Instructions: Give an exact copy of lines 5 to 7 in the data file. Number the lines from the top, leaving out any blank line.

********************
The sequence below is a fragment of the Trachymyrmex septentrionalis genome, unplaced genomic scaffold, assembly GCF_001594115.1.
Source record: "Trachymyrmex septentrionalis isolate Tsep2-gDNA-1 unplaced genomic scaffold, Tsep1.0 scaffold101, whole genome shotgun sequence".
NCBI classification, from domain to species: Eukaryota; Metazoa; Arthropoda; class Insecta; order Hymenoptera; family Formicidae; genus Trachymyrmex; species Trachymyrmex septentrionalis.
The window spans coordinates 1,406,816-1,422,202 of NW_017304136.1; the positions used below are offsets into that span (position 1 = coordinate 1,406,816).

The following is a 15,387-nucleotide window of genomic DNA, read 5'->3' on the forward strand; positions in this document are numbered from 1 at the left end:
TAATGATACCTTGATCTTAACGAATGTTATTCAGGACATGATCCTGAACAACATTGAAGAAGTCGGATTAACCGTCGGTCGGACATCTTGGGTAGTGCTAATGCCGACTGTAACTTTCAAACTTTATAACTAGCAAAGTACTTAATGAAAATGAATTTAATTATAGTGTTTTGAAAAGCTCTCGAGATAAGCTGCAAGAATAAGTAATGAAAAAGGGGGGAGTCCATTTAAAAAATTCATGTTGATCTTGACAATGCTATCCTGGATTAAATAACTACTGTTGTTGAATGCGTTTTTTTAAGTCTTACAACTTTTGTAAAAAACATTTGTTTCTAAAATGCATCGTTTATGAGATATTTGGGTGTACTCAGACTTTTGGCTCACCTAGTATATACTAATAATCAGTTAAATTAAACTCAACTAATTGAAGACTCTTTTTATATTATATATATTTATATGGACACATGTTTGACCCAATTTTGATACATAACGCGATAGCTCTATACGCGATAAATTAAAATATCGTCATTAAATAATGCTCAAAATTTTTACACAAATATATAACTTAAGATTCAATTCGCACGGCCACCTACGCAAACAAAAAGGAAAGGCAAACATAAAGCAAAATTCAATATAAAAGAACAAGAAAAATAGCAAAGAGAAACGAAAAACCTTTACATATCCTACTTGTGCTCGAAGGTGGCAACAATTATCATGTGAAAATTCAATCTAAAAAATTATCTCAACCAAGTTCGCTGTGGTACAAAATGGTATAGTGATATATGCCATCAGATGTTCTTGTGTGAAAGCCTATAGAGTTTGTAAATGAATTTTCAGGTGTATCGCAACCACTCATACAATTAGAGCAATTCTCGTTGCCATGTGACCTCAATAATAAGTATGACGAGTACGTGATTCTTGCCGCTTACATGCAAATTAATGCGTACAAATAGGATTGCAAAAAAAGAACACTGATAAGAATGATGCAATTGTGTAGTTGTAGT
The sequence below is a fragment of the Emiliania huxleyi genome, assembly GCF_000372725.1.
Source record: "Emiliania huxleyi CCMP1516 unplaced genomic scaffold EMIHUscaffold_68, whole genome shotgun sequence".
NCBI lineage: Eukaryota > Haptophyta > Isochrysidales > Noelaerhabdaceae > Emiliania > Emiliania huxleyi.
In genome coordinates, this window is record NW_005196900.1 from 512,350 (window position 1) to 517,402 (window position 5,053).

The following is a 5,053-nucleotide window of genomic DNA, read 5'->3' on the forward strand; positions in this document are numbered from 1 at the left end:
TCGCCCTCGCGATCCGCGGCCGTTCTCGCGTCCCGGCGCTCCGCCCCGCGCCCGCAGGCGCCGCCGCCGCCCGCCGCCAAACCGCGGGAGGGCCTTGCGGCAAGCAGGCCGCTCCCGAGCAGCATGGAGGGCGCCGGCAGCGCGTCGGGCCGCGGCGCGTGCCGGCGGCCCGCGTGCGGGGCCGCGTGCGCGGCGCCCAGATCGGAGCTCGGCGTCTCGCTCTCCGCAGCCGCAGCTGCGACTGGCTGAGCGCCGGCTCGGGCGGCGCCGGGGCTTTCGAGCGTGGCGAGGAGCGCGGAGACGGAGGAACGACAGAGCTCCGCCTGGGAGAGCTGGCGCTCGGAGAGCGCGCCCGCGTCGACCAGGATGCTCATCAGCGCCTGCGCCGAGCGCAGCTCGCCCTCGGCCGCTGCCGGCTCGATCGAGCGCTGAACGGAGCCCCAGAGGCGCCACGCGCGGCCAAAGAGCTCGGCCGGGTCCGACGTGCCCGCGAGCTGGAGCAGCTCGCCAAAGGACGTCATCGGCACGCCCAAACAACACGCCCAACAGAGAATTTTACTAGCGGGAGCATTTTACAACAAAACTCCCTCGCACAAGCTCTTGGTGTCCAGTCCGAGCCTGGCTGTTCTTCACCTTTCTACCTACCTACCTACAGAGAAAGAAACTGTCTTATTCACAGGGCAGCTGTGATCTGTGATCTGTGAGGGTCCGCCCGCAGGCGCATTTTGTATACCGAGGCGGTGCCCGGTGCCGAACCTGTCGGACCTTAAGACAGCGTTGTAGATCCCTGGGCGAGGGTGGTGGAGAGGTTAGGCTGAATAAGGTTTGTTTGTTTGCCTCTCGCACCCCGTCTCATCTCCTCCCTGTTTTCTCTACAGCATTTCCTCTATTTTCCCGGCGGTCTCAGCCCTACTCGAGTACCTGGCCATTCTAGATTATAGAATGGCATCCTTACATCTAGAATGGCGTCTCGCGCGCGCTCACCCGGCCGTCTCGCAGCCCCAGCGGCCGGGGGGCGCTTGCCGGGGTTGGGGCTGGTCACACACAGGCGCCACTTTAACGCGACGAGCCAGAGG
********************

The following is a 15,387-nucleotide window of genomic DNA, read 5'->3' on the forward strand; positions in this document are numbered from 1 at the left end:
TAATGATACCTTGATCTTAACGAATGTTATTCAGGACATGATCCTGAACAACATTGAAGAAGTCGGATTAACCGTCGGTCGGACATCTTGGGTAGTGCTAATGCCGACTGTAACTTTCAAACTTTATAACTAGCAAAGTACTTAATGAAAATGAATTTAATTATAGTGTTTTGAAAAGCTCTCGAGATAAGCTGCAAGAATAAGTAATGAAAAAGGGGGGAGTCCATTTAAAAAATTCATGTTGATCTTGACAATGCTATCCTGGATTAAATAACTACTGTTGTTGAATGCGTTTTTTTAAGTCTTACAACTTTTGTAAAAAACATTTGTTTCTAAAATGCATCGTTTATGAGATATTTGGGTGTACTCAGACTTTTGGCTCACCTAGTATATACTAATAATCAGTTAAATTAAACTCAACTAATTGAAGACTCTTTTTATATTATATATATTTATATGGACACATGTTTGACCCAATTTTGATACATAACGCGATAGCTCTATACGCGATAAATTAAAATATCGTCATTAAATAATGCTCAAAATTTTTACACAAATATATAACTTAAGATTCAATTCGCACGGCCACCTACGCAAACAAAAAGGAAAGGCAAACATAAAGCAAAATTCAATATAAAAGAACAAGAAAAATAGCAAAGAGAAACGAAAAACCTTTACATATCCTACTTGTGCTCGAAGGTGGCAACAATTATCATGTGAAAATTCAATCTAAAAAATTATCTCAACCAAGTTCGCTGTGGTACAAAATGGTATAGTGATATATGCCATCAGATGTTCTTGTGTGAAAGCCTATAGAGTTTGTAAATGAATTTTCAGGTGTATCGCAACCACTCATACAATTAGAGCAATTCTCGTTGCCATGTGACCTCAATAATAAGTATGACGAGTACGTGATTCTTGCCGCTTACATGCAAATTAATGCGTACAAATAGGATTGCAAAAAAAGAACACTGATAAGAATGATGCAATTGTGTAGTTGTAGT
The sequence below is a fragment of the Emiliania huxleyi genome, assembly GCF_000372725.1.